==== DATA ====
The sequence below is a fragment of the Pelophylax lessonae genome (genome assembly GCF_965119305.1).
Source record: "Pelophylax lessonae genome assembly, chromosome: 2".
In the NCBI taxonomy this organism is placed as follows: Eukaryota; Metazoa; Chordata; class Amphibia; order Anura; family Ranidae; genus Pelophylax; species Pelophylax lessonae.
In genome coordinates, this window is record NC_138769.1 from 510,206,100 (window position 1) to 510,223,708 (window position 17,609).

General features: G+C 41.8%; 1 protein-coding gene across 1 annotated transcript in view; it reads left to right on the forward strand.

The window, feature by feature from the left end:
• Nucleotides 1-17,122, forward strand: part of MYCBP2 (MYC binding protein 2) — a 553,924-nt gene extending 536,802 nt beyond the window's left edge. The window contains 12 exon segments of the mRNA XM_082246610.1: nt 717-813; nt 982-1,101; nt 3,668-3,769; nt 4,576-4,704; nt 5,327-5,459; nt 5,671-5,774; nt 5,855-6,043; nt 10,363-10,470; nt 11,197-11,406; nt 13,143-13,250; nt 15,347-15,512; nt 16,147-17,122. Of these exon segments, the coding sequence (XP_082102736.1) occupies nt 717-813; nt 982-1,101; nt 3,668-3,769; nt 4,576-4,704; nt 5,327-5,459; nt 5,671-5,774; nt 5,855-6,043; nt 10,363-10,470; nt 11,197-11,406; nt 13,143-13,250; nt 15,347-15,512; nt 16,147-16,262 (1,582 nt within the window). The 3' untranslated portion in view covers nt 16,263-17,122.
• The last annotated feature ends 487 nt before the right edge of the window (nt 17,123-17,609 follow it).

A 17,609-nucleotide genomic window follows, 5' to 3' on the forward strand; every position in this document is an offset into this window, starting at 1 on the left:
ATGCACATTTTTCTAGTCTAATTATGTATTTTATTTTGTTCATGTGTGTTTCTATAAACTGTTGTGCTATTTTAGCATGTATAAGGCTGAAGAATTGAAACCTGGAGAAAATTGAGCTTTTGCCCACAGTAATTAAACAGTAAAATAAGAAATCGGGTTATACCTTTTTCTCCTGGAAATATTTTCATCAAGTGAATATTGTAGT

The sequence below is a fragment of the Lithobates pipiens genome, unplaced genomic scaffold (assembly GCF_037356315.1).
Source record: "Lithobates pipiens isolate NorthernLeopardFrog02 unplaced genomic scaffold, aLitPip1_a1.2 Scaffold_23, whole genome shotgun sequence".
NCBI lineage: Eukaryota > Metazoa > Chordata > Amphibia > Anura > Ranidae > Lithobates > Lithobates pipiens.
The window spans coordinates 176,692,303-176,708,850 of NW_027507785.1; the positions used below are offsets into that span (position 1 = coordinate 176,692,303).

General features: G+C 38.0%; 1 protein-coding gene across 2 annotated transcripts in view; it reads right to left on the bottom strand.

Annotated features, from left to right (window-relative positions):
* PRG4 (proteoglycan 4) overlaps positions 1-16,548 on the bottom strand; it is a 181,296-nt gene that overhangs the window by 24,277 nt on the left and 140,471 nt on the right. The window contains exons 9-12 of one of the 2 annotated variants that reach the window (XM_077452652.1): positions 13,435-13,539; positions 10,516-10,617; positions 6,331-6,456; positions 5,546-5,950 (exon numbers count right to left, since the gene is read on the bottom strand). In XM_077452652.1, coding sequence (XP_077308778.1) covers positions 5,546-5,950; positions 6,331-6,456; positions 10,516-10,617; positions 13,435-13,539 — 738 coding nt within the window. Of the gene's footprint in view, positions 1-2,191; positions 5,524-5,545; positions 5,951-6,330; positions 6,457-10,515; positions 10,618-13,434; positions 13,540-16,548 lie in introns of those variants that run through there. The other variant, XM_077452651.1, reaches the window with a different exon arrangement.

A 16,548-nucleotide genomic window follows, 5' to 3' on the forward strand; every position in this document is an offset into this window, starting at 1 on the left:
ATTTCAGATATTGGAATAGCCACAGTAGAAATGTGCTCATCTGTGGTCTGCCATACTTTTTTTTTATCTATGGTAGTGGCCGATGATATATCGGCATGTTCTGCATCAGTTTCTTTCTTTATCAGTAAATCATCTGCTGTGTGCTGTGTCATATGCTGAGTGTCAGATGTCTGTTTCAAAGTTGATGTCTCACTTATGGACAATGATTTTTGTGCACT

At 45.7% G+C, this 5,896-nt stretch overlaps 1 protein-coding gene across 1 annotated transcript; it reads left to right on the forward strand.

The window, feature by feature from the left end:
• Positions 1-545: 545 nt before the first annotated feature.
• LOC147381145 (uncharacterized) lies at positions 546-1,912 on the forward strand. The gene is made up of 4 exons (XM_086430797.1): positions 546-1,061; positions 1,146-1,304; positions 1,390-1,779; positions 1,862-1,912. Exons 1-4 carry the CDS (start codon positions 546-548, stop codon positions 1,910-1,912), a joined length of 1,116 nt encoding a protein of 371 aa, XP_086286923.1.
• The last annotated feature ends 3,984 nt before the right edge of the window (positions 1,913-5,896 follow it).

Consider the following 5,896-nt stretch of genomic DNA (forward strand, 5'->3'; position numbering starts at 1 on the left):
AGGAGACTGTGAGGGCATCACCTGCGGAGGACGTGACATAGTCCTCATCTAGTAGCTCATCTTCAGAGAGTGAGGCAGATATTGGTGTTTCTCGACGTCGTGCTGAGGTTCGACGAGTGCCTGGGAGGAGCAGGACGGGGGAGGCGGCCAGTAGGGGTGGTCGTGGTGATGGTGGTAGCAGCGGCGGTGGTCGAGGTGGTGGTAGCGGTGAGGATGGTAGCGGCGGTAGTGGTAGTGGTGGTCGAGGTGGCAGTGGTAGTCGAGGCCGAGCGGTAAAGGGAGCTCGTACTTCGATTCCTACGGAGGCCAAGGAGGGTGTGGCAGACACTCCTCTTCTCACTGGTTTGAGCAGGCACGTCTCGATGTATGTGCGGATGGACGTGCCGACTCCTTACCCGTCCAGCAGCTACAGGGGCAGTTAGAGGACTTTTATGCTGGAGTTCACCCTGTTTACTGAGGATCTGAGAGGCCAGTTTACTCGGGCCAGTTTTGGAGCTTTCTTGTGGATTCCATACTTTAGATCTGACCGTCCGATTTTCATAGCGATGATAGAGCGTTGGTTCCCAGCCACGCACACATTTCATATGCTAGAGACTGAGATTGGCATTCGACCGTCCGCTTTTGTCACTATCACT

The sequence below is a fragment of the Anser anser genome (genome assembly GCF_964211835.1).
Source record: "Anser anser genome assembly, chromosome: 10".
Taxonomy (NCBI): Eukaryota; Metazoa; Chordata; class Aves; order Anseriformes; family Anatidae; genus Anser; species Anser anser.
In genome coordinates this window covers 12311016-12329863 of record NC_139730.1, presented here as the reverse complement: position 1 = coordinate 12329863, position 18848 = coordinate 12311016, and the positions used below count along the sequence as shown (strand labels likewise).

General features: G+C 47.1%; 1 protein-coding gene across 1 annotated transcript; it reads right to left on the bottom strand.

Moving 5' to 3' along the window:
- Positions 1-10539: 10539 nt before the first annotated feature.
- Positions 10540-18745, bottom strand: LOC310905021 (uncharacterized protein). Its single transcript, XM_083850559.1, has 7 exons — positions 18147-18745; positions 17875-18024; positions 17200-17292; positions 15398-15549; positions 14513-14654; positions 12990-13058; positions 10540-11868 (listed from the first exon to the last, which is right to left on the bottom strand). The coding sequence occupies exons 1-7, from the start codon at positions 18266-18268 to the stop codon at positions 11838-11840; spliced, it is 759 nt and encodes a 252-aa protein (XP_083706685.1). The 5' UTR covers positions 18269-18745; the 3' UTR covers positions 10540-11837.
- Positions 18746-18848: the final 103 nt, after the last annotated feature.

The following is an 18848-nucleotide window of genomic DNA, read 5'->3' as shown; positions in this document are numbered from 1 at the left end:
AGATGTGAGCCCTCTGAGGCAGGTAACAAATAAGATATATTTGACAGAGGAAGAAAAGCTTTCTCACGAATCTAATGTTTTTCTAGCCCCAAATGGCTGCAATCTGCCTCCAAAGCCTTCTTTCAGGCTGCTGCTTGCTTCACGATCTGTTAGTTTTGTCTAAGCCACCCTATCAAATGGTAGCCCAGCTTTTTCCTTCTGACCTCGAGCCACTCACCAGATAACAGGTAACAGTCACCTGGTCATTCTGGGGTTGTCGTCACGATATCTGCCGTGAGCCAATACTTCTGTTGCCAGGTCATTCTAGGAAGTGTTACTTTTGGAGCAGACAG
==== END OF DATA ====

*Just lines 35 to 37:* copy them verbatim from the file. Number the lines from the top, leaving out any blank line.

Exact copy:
- Positions 18746-18848: the final 103 nt, after the last annotated feature.

The following is an 18848-nucleotide window of genomic DNA, read 5'->3' as shown; positions in this document are numbered from 1 at the left end:
AGATGTGAGCCCTCTGAGGCAGGTAACAAATAAGATATATTTGACAGAGGAAGAAAAGCTTTCTCACGAATCTAATGTTTTTCTAGCCCCAAATGGCTGCAATCTGCCTCCAAAGCCTTCTTTCAGGCTGCTGCTTGCTTCACGATCTGTTAGTTTTGTCTAAGCCACCCTATCAAATGGTAGCCCAGCTTTTTCCTTCTGACCTCGAGCCACTCACCAGATAACAGGTAACAGTCACCTGGTCATTCTGGGGTTGTCGTCACGATATCTGCCGTGAGCCAATACTTCTGTTGCCAGGTCATTCTAGGAAGTGTTACTTTTGGAGCAGACAG